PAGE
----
Children in child care centres sometimes bite. Most bites do not break the skin and are harmless. School boards may have protocols for managing human bites in schools.
We know from surveys of child care centres that most bites happen in September, at the beginning of the child care year. Toddlers (ages 13 – 24 months) are bitten most often, usually on the arms or face. Only one bite in 50 breaks the skin.
The routine vaccination of infants and children against hepatitis B virus means that the risk of infection with hepatitis B from a bite is very low.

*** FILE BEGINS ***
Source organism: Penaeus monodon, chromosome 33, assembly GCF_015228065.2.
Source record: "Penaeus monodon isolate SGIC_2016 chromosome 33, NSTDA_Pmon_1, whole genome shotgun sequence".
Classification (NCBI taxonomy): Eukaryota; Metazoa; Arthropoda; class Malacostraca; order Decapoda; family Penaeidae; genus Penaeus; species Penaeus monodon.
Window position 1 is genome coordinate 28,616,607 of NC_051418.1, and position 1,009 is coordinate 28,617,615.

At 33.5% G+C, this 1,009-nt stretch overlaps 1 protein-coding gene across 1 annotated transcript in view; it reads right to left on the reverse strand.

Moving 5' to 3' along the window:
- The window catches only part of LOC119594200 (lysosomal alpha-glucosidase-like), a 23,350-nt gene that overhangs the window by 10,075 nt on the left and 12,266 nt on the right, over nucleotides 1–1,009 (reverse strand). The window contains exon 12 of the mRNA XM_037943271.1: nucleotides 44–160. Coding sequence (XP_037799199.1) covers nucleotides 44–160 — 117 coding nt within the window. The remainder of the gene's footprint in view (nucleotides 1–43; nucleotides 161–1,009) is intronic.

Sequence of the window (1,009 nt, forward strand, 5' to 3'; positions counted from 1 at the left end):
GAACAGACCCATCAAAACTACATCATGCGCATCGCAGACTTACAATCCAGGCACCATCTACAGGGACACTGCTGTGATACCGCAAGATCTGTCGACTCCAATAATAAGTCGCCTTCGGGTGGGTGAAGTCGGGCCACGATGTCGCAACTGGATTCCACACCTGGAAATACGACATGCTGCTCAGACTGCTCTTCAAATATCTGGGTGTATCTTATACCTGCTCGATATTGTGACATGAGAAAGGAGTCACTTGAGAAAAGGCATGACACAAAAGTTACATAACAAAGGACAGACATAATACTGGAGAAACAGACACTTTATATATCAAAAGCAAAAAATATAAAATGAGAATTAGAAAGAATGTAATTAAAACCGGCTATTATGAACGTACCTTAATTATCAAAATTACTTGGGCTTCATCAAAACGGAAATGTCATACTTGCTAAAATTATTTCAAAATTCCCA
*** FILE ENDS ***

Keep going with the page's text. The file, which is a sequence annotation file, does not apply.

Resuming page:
If a bite breaks the skin, the hepatitis B virus may pass from one child to another. The hepatitis B virus does not pass through normal, unbroken skin.
It is very unlikely that HIV will be transmitted through a bite in a child care centre or school, even when the skin is broken. Treating a child with anti-HIV drugs is not usually recommended.
If your child's vaccinations are not up to date, talk with your doctor or Public Health Nurse about tetanus and hepatitis B shots.
Print this page as featured in the guide book, Sneezes & Diseases: A Resource Book for Caregivers & Parents.